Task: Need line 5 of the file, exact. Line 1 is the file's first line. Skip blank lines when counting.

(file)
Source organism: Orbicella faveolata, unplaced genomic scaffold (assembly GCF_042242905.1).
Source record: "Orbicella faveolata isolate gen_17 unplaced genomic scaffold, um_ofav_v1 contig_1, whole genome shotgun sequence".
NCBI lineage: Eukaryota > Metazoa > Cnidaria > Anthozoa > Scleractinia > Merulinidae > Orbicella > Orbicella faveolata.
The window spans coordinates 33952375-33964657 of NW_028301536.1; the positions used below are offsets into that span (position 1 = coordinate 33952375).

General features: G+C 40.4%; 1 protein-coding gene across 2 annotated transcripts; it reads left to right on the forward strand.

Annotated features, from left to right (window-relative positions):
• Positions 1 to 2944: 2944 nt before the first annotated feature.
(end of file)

General features: G+C 40.4%; 1 protein-coding gene across 2 annotated transcripts; it reads left to right on the forward strand.